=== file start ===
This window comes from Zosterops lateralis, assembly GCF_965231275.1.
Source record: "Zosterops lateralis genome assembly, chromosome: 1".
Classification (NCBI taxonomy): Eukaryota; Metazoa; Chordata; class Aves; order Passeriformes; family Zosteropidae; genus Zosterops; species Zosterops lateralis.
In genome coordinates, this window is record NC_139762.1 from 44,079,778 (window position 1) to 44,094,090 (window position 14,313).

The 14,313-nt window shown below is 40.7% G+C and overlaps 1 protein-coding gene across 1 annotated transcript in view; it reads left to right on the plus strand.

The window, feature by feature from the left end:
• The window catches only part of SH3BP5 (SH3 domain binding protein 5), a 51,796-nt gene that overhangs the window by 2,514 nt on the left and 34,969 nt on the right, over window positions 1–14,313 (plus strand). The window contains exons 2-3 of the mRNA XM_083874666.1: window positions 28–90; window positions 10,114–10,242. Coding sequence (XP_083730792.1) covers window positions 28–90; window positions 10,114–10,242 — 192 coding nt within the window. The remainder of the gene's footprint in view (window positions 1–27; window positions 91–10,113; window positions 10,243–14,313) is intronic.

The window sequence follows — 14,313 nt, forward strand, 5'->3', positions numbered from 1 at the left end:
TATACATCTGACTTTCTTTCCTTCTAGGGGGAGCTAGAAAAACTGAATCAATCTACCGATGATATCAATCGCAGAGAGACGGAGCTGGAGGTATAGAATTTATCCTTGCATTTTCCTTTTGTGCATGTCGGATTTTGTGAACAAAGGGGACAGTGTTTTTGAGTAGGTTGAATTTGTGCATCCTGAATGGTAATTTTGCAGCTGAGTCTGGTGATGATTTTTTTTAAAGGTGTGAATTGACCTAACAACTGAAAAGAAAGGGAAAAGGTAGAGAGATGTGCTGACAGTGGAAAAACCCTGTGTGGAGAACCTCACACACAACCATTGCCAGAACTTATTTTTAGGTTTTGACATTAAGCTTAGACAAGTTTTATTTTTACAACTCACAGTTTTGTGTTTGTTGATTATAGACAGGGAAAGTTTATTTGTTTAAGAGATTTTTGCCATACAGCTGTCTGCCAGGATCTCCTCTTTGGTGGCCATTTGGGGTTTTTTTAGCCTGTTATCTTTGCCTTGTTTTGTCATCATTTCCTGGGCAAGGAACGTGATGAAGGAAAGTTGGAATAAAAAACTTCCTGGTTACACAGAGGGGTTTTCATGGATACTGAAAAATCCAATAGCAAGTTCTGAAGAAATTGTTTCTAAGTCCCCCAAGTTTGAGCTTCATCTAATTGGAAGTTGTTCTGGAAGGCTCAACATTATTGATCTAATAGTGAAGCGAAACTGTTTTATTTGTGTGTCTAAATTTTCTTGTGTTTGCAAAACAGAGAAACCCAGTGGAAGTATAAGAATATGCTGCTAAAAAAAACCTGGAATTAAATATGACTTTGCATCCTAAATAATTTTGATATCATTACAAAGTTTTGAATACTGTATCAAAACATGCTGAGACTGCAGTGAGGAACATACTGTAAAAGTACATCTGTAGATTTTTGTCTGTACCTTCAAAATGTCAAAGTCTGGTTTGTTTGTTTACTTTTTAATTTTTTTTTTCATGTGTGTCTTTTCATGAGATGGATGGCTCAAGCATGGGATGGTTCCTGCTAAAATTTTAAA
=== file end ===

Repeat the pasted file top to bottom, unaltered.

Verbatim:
This window comes from Zosterops lateralis, assembly GCF_965231275.1.
Source record: "Zosterops lateralis genome assembly, chromosome: 1".
Classification (NCBI taxonomy): Eukaryota; Metazoa; Chordata; class Aves; order Passeriformes; family Zosteropidae; genus Zosterops; species Zosterops lateralis.
In genome coordinates, this window is record NC_139762.1 from 44,079,778 (window position 1) to 44,094,090 (window position 14,313).

The 14,313-nt window shown below is 40.7% G+C and overlaps 1 protein-coding gene across 1 annotated transcript in view; it reads left to right on the plus strand.

The window, feature by feature from the left end:
• The window catches only part of SH3BP5 (SH3 domain binding protein 5), a 51,796-nt gene that overhangs the window by 2,514 nt on the left and 34,969 nt on the right, over window positions 1–14,313 (plus strand). The window contains exons 2-3 of the mRNA XM_083874666.1: window positions 28–90; window positions 10,114–10,242. Coding sequence (XP_083730792.1) covers window positions 28–90; window positions 10,114–10,242 — 192 coding nt within the window. The remainder of the gene's footprint in view (window positions 1–27; window positions 91–10,113; window positions 10,243–14,313) is intronic.

The window sequence follows — 14,313 nt, forward strand, 5'->3', positions numbered from 1 at the left end:
TATACATCTGACTTTCTTTCCTTCTAGGGGGAGCTAGAAAAACTGAATCAATCTACCGATGATATCAATCGCAGAGAGACGGAGCTGGAGGTATAGAATTTATCCTTGCATTTTCCTTTTGTGCATGTCGGATTTTGTGAACAAAGGGGACAGTGTTTTTGAGTAGGTTGAATTTGTGCATCCTGAATGGTAATTTTGCAGCTGAGTCTGGTGATGATTTTTTTTAAAGGTGTGAATTGACCTAACAACTGAAAAGAAAGGGAAAAGGTAGAGAGATGTGCTGACAGTGGAAAAACCCTGTGTGGAGAACCTCACACACAACCATTGCCAGAACTTATTTTTAGGTTTTGACATTAAGCTTAGACAAGTTTTATTTTTACAACTCACAGTTTTGTGTTTGTTGATTATAGACAGGGAAAGTTTATTTGTTTAAGAGATTTTTGCCATACAGCTGTCTGCCAGGATCTCCTCTTTGGTGGCCATTTGGGGTTTTTTTAGCCTGTTATCTTTGCCTTGTTTTGTCATCATTTCCTGGGCAAGGAACGTGATGAAGGAAAGTTGGAATAAAAAACTTCCTGGTTACACAGAGGGGTTTTCATGGATACTGAAAAATCCAATAGCAAGTTCTGAAGAAATTGTTTCTAAGTCCCCCAAGTTTGAGCTTCATCTAATTGGAAGTTGTTCTGGAAGGCTCAACATTATTGATCTAATAGTGAAGCGAAACTGTTTTATTTGTGTGTCTAAATTTTCTTGTGTTTGCAAAACAGAGAAACCCAGTGGAAGTATAAGAATATGCTGCTAAAAAAAACCTGGAATTAAATATGACTTTGCATCCTAAATAATTTTGATATCATTACAAAGTTTTGAATACTGTATCAAAACATGCTGAGACTGCAGTGAGGAACATACTGTAAAAGTACATCTGTAGATTTTTGTCTGTACCTTCAAAATGTCAAAGTCTGGTTTGTTTGTTTACTTTTTAATTTTTTTTTTCATGTGTGTCTTTTCATGAGATGGATGGCTCAAGCATGGGATGGTTCCTGCTAAAATTTTAAA